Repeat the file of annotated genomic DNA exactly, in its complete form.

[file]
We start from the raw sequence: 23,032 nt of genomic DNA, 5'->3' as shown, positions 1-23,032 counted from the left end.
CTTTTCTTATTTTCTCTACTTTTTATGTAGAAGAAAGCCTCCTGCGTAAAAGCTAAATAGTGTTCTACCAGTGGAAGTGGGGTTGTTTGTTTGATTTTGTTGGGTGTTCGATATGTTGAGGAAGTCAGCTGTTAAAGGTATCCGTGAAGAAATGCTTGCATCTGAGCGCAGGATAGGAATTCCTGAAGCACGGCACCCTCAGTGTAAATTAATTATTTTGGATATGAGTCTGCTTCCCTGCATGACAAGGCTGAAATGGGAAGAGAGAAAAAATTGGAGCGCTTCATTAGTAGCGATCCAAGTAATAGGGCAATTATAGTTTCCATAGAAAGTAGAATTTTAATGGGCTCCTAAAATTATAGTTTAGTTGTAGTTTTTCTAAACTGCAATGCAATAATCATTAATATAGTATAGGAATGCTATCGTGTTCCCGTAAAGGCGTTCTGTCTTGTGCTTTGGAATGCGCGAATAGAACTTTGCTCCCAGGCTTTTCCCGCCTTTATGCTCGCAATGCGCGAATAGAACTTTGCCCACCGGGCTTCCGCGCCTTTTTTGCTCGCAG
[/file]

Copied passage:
We start from the raw sequence: 23,032 nt of genomic DNA, 5'->3' as shown, positions 1-23,032 counted from the left end.
CTTTTCTTATTTTCTCTACTTTTTATGTAGAAGAAAGCCTCCTGCGTAAAAGCTAAATAGTGTTCTACCAGTGGAAGTGGGGTTGTTTGTTTGATTTTGTTGGGTGTTCGATATGTTGAGGAAGTCAGCTGTTAAAGGTATCCGTGAAGAAATGCTTGCATCTGAGCGCAGGATAGGAATTCCTGAAGCACGGCACCCTCAGTGTAAATTAATTATTTTGGATATGAGTCTGCTTCCCTGCATGACAAGGCTGAAATGGGAAGAGAGAAAAAATTGGAGCGCTTCATTAGTAGCGATCCAAGTAATAGGGCAATTATAGTTTCCATAGAAAGTAGAATTTTAATGGGCTCCTAAAATTATAGTTTAGTTGTAGTTTTTCTAAACTGCAATGCAATAATCATTAATATAGTATAGGAATGCTATCGTGTTCCCGTAAAGGCGTTCTGTCTTGTGCTTTGGAATGCGCGAATAGAACTTTGCTCCCAGGCTTTTCCCGCCTTTATGCTCGCAATGCGCGAATAGAACTTTGCCCACCGGGCTTCCGCGCCTTTTTTGCTCGCAG